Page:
Animal First Aid

I wanted to make a little post regarding some basic animal first aid that I feel folks should know regardless of the types/amount of animals you have. I keep a fairly extensive medicine drawer for my animals (and I use them myself too sometimes). I think it is important for anyone who has animals to know at least some basic first aid measures, it might save your animals life, as well as money on vet bills. I’ve included a picture of my “drawer” below, and I’ll post individual photos of some of my go-to items with their uses.

  1. MY ABSOLUTE ALWAYS 100% GO TO MUST HAVE FIRST AID ITEM:
    – Blu-Kote: this stuff is fantastic. It’s like a first aid kit rolled up into an aerosol spray. It can be used as an antiseptic and bandage for protection of wounds, burns, cuts, abrasions, etc. Whenever we end up with an animal who has bites or cuts. Clean the wound, apply the blu-kote. That’s it. Give it a few minutes to dry, it dries into a bit of a skin to further protect the wound and speeds healing. Fair warning, this stuff stains, but it’s what I use on all of my animals when they have topical wounds.

Number two most used medical item: Vetricyn
– Vetricyn is an opthalmic ointment. It’s good for if your animals get goopy eyes, nest box eye, or has any sort of eye trauma. My basic method of use is to flush the eye with saline/eye drops and then apply vetricyn, usually 2x/day. We used it on Pearl when he stuck his head in the dog kennel and got his eye bit by the coon dog. His vision is limited now, but the puncture is healed and he didn’t lose his eye. We have also used it when there is swelling or excess eye watering and it clears it right up.

Next item that I use frequently: coconut oil
– Coconut oil has SO MANY uses. I use it topically for irritated skin and mite treatment. I feed it for bad breath, upset stomachs, and to add some good oils to the diet. I apply it to fresh ear tattoos to help them set and keep them from peeling off. I have used it for irritated body parts: eyes, genitals, etc. It’s a good go-to for most common irritations and ailments, and most animals enjoy eating/licking it. If you want to use it for medical purposes, get organic and virgin, good high quality oil, it’s worth the money.

Up next: Bayer Low Dose (and Benadryl)
– These are the only two OTC human drugs that I keep for my animals. I use both primarily only for my dogs. Sometimes they find themselves in sticky situations (ie. eating wasps, tripping down the steps, etc.). Any time I use either medication, I make sure to closely monitor the dogs for any adverse reactions or signs that their ailment/condition is getting worse. Benadryl is great for allergic reactions and saves a trip to the vets for most small things like bee stings or hives. Bayer is handy for days when my older dog might have overdone it running & playing. I always make sure that I give just a small amount of Bayer (usually 1 single low-dose pill for my 70lb dog) so that he isn’t feeling 100%, which could cause him not to slow down and agitate his condition further.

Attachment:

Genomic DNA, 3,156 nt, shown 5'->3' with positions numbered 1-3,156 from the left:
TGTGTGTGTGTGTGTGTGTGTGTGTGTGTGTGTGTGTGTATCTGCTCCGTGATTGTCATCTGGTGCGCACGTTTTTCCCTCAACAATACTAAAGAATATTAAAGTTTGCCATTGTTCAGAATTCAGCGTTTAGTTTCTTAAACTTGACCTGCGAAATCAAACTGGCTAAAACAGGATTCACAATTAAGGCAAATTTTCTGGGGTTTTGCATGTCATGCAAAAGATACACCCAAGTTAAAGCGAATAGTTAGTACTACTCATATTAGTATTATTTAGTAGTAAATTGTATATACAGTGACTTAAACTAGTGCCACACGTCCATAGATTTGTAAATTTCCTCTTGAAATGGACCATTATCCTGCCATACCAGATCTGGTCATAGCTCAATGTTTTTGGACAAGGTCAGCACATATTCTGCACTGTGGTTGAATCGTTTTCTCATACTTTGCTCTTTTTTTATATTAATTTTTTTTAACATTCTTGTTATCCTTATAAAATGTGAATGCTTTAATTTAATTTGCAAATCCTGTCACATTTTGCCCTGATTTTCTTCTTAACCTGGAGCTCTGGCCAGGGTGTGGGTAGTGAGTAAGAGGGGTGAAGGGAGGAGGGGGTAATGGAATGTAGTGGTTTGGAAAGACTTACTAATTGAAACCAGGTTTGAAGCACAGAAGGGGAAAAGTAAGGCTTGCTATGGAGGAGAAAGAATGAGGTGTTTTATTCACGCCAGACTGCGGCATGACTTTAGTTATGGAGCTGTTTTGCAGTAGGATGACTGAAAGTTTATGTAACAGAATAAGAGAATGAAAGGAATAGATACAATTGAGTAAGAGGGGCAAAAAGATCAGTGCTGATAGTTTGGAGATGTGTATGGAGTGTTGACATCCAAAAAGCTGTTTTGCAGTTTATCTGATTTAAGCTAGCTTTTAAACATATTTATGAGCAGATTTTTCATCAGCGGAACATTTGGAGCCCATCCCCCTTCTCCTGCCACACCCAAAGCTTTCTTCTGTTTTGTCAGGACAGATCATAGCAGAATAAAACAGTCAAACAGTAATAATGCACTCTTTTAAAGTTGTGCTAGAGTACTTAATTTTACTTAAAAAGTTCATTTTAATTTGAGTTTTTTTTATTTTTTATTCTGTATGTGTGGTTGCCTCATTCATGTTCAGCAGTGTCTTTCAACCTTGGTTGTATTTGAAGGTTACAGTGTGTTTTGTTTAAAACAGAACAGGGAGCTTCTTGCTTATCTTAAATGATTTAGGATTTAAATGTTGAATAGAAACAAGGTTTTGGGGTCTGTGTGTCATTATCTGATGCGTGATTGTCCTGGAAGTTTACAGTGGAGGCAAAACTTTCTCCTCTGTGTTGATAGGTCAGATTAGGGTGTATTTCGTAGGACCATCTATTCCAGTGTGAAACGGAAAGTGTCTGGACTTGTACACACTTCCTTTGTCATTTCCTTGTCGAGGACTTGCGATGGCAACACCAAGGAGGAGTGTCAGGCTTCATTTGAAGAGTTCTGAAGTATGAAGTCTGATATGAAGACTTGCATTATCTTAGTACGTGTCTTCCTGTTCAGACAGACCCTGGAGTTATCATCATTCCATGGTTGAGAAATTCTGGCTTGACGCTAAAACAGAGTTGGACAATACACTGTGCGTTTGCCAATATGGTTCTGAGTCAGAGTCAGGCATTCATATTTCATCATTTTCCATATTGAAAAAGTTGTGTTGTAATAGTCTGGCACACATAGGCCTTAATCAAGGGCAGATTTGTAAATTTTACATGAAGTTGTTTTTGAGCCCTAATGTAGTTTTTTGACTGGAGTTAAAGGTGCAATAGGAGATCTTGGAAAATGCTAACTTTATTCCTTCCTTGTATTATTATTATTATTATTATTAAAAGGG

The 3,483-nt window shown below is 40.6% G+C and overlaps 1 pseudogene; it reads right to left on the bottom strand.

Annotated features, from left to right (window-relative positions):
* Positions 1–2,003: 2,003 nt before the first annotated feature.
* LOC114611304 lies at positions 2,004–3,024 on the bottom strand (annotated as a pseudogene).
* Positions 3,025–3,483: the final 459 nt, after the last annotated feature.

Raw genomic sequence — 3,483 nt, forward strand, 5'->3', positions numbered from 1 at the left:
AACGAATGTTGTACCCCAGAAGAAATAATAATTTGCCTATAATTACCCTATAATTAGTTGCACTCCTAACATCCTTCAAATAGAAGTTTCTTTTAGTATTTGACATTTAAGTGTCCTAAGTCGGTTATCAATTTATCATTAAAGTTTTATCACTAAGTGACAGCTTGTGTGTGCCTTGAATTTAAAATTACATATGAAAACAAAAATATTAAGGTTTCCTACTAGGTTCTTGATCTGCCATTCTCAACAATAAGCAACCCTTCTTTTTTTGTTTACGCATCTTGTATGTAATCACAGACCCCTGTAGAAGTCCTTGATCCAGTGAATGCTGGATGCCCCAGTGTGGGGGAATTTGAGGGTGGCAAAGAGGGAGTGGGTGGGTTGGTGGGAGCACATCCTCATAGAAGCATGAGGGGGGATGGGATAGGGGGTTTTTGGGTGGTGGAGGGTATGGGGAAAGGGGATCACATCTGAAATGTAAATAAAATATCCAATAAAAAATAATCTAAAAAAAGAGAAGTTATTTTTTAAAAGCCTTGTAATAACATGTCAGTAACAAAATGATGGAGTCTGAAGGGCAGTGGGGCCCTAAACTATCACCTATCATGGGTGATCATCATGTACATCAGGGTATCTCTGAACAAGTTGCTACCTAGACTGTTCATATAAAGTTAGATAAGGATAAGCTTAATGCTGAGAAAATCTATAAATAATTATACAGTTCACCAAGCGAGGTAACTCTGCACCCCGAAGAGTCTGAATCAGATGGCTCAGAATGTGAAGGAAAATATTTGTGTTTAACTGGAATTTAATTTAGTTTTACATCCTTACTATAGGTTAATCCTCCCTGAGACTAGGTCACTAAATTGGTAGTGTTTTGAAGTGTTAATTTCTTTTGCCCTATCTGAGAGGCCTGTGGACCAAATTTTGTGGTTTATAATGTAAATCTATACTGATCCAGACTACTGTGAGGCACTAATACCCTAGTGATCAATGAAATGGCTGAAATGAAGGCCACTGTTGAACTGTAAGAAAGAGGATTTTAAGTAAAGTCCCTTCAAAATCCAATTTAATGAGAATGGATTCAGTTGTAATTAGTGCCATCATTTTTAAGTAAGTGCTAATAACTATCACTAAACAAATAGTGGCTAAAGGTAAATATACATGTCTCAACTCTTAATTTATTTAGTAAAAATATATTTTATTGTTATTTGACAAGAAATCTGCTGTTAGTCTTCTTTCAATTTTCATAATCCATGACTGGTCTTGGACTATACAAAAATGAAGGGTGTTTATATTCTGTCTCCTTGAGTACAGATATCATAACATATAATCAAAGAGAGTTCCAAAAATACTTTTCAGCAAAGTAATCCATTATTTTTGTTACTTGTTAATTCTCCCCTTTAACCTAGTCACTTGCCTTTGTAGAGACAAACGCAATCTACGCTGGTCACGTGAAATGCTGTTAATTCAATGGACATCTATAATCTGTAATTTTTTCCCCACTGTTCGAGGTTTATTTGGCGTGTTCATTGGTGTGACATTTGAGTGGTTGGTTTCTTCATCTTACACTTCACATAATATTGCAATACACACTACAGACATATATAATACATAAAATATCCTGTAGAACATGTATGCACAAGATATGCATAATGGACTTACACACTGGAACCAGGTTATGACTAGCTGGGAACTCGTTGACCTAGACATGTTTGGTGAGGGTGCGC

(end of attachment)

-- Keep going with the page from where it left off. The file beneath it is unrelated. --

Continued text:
Next up on the list: Swat
– Swat is indispensable in the summer for when you’ve got an injured animal and the bugs are out. Swat can save animals from fly strike or just bad fly/bug bites. I had a chicken get injured last summer, and swat around her vent and injury saved her from the summer flies. It comes in PINK and clear. If you have outside dogs that are prone to fly bites on their ears and tail, Swat can help with that as well.

And finally:
– Terramycin: this is similar to vetricyn, however it is a bit more potent and also a bit more expensive. I save the terramycin for my rabbits as it’s a bit smaller and easier to use on the rabbits eyes.
– Food Grade Hydrogen Peroxide: I didn’t realize what I was missing until my friend Linda gave me some. I keep 35% H2O2 and use 1 drop in the 32oz water bottles of my rabbits – helps pre and post show stressors. It is also a solid cleaning agent when diluted. At this concentration, it WILL CAUSE BURNS.
– AluShield: this is basically an aerosol bandage. Typically I would use blu-kote, however if I have something like a puncture that I’ve cleaned thoroughly and flushed, I might use AluShield. AluShield is also good for protecting irritated areas that you can’t traditionally bandage.
– DMSO: DMSO is a topical agent that reduces inflammation and swelling, especially in the joints. I use the roll-on type. It works very well for days when your animals might be stiff or over exerted themselves.

Other things:
I have access to old and expired medical supplies from work, all of which I keep for emergency use, especially wipes and bandages. Iodine and alcohol wipes come in handy for wound cleaning and prepping if you need to give an injection or lance an abscess. I also always keep needles (usually 20 and 16 gauge) and syringes on hand, since you never know when you might need to drain an abscess or give an injection or medication orally. I also keep any old canine/feline prescription meds for emergency use if needed. In my fridge I have a vial of penicillin injectible so that I can treat most ailments and infections in my animals on my own.

It is important to note that I am NOT a vet. I have worked closely with both canine and equine vets over the years, from which I have gained some basic medical skills. The bottom line is that you should consult your veterinarian before using any of the above mentioned products, ESPECIALLY if you aren’t comfortable using or applying them. All of the above can be purchased at most feed stores or Tractor Supply.

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